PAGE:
- Category: Crowdfund Investment
- Published on November 26, 2012
- Written by Sherwood Neiss
When Crowdfund Investing starts in 2013, some regulators would have you believe that the Wild West of securities fraud will be perpetrated on the American people. Give the regulators a break. All they see, all day long, is securities fraud. They don’t understand that 99.9% of the markets function just fine. That fraud is a minute part of any efficient market and that markets don’t stop operating because there are bad actors. Remember, people still invest in the public markets despite Worldcom, Enron, Bernie Madoff and even Facebook. People still use credit cards despite identity theft. eBay never went out of business because of a few bad deals but introduced rating systems to provide clarity and credibility based on reviews.
Here are the steps a perpetrator will have to take to commit fraud within the Crowdfund Investing legislation and framework. Please note, fraud committed outside of the legislation and framework is fraud. It isn’t “crowdfunding fraud.” Just fraud. With that said, here’s what conniving fraudsters need to know.
- Stay Hidden & Stay Situated: I asked an FBI securities fraud agent at a self-direct IRA conference in Scottsdale, AZ recently how many fraudsters self identifyHe said “none.” Unfortunately within Crowdfund Investing before anyone begins he has to submit to a background check. What does this mean? Well it means validating that he is an actual person at a valid address and he don’t have a checkered past. Know how else to prevent fraud? Look for people who have resided at an address for over 4 years. Fraudsters are on the move, average Joes aren’t.
- Come up With a Brilliant Idea with a Great Revenue Model: Be creative here and realistic. This pitch is going up on a SEC-registered websites and it really needs to engage the crowd. All of this will be overseen by portals, regulators and theAt the end of the day a fraudster’s idea needs to entice people to come to his pitch page and then he will need to defend why this is such a good investment to people who are going to be posting comments like, “This is a scam.” The backbone of crowdfunding is the dialog that takes place between the entrepreneur and investor. That dialog either builds confidence and trust or not. If a fraudster can’t win over the crowd in this open, many-to-many dialog then he won’t get funded.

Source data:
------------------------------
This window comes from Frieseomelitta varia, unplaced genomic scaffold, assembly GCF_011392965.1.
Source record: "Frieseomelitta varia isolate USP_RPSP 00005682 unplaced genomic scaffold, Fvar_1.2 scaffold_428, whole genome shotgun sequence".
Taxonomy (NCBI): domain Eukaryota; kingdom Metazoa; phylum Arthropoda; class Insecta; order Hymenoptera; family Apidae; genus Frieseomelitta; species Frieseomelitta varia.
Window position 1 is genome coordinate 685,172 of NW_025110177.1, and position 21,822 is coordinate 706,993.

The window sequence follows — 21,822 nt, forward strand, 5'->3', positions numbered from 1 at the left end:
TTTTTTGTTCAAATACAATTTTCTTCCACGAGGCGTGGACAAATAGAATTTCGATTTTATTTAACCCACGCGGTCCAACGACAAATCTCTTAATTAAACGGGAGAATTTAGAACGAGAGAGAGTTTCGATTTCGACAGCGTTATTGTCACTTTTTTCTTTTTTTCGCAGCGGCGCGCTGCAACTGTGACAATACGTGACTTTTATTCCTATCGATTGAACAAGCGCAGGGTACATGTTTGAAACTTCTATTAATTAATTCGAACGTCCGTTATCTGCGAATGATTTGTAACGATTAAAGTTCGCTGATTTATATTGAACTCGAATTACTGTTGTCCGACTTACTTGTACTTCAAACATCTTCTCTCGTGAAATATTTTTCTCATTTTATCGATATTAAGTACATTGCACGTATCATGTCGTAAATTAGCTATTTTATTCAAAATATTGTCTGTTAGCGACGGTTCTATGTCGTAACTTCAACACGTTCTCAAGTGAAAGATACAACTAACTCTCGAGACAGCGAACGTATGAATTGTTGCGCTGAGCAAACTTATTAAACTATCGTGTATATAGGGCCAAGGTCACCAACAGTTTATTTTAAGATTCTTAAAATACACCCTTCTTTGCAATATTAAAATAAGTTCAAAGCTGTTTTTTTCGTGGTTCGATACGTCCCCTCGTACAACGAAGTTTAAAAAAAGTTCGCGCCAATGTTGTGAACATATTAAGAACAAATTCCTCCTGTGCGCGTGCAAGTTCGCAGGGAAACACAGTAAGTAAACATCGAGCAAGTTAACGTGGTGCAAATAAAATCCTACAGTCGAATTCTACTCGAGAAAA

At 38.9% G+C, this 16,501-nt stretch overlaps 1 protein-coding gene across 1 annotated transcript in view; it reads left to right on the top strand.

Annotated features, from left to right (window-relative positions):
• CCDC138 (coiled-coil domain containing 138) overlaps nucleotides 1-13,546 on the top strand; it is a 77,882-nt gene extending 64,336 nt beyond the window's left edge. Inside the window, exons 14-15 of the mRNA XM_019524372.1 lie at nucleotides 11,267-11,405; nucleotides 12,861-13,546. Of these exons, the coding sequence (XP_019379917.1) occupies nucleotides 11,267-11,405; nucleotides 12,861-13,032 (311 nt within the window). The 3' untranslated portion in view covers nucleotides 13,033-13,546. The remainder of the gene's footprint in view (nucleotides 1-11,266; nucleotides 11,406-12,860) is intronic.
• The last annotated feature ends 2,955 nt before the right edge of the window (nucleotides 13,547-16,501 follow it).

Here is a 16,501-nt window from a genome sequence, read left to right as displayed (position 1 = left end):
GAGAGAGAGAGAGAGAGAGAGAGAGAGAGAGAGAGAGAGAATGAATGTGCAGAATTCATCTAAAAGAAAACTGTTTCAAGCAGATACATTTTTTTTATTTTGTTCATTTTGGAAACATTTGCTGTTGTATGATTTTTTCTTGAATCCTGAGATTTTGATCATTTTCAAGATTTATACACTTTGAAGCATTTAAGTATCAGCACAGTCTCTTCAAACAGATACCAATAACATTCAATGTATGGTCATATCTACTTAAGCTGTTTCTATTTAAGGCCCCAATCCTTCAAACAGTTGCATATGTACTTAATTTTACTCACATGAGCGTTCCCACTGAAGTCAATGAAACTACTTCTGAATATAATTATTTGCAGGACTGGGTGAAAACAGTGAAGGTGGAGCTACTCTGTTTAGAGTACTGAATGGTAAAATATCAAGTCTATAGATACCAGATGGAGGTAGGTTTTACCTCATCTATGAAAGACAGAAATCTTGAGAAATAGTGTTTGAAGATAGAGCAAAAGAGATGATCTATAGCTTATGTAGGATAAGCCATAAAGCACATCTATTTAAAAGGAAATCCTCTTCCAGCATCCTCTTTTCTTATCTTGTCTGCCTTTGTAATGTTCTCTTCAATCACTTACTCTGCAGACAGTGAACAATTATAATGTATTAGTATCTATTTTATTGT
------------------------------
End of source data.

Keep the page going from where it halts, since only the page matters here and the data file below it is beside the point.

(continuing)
- Build a Large and Strong Social Network of People You Wish to Swindle: For Crowdfund Investing to efficiently operate one’s social network will be the center point ofAfter a fraudster has loaded his amazing idea up to that SEC-registered website, he will connect his Facebook, LinkedIn, Twitter, Google+, etc friends. This is how he will market his pitch within the Crowdfund Investing regime. So make he needs to have lots of friends that believe in him AND his idea. Because those first-degree people are the ones he will need to take advantage of. That’s correct, those closest to him! And finally,
- 4)AIM for 100%: The legislation requires that a shyster hit 100% of his funding target or no money isSo he will need to aim low. He doesn’t want to put a pitch up there for $250,000 and only get commitments for $249,000 and fail. It is mandatory that in this open platform users win over the confidence of their community, get them to commit funds that go into an escrow account (the funds don’t get released until 100% of the target is reached and, if the target is reached in less than 21 days since the pitch went live, the issuer MUST WAIT 21 days to get his money. So let’s hope no one blows his cover).
And there you have it! If a shyster has a lot of time to waste building a real social network and has the ability to develop a smart business idea that will garner lots of small dollar investments from those people who trust him, and he can convince all of them to help him hit 100% of his funding target, AND no one blows his cover as has been shown with pretty much every fraud that’s been perpetrated on crowdfunding platforms to date, then voila he’s done it! Seem like a lot of work for probably a little amount of money? It is. In reality fraudsters look for quick and easy ways to make a buck. Crowdfund investing won’t be that for fraudsters and unfortunately either for sincere entrepreneurs who aren’t prepared to use this powerful tool.
The way to prevent fraud is not by preventing people from investing but educating them. Our job (everyone’s job that is) is to make sure that people understand if something sounds too good, it probably is too good. Our government needs to start a nationwide campaign featuring the Nigerian Prince, the Abducted Nephew and the Securities Fraudster saying, “if you don’t know me, don’t believe me.” It will cost both our nation and our economy far less money then the amount of money gullible people currently lose to these shysters.
Conclusion, “Just say NO, to people you don’t KNOW!” This doesn’t just go for investing in crowdfund securities down the road but people who randomly call you on the phone telling you about the next Facebook and how you can invest through them. Or asking you for donations or to bail your nephew out of jail. Or just investing in something you don’t know or understand. Heck it goes back to what our parents taught us as children, “ don’t taking rides from strangers or trust candy from that suspicious people!”
Sherwood Neiss is a Principal at Crowdfund Capital Advisors. CCA is a strategy and technology advisory firm that works with Governments and NGO on implementing a CFI infrastructure.